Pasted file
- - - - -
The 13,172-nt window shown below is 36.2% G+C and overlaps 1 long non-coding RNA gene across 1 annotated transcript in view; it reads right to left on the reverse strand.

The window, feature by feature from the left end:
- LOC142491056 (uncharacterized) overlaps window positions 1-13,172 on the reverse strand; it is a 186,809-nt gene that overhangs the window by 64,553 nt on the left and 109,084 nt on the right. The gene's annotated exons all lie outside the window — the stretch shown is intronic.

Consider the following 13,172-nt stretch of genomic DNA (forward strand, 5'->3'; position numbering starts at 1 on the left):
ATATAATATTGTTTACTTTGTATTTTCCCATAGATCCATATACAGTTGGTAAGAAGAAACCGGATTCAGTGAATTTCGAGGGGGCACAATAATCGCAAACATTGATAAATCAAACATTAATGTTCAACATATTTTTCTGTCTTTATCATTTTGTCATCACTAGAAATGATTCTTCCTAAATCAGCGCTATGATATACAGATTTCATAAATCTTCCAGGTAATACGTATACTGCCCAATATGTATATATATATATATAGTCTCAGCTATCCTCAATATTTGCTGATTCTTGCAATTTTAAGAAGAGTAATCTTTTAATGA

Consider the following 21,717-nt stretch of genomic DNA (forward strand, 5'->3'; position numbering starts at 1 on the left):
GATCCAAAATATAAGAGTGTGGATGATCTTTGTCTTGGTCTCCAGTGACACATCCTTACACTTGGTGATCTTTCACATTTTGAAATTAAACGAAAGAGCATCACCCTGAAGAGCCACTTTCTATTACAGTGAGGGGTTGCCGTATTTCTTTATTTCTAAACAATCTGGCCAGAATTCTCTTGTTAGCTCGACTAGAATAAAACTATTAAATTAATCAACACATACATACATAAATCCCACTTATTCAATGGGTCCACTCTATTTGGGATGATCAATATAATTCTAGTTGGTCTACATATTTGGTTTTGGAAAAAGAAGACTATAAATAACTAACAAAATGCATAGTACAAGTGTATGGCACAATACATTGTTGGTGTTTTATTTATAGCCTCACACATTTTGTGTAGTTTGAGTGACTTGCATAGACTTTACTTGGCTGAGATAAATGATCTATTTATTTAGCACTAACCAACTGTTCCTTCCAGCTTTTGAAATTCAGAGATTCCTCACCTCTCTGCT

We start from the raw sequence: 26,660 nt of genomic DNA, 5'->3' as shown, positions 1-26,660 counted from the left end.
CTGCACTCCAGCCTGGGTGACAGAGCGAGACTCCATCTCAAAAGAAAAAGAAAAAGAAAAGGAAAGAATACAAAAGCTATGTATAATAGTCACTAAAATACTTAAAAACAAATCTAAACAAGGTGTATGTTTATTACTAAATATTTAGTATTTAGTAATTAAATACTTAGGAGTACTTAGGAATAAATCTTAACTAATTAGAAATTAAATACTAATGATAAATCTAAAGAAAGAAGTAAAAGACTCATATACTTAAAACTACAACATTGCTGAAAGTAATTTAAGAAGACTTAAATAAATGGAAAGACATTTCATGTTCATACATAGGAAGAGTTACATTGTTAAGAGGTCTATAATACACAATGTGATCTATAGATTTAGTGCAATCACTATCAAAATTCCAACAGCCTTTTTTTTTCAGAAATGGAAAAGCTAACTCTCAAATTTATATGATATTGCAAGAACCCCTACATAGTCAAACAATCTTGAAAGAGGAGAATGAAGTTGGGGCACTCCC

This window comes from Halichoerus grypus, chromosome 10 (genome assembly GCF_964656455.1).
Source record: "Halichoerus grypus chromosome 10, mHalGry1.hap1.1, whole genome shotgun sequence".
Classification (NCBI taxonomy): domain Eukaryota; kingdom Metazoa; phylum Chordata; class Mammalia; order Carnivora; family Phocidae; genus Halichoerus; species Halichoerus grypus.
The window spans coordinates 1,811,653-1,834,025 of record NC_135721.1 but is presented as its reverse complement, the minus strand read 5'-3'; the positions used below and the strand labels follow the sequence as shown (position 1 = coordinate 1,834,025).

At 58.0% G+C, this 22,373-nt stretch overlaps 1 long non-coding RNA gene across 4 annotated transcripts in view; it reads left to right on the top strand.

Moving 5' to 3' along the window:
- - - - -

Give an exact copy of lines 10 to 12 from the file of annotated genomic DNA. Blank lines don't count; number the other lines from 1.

This window comes from Halichoerus grypus, chromosome 10 (genome assembly GCF_964656455.1).
Source record: "Halichoerus grypus chromosome 10, mHalGry1.hap1.1, whole genome shotgun sequence".
Classification (NCBI taxonomy): domain Eukaryota; kingdom Metazoa; phylum Chordata; class Mammalia; order Carnivora; family Phocidae; genus Halichoerus; species Halichoerus grypus.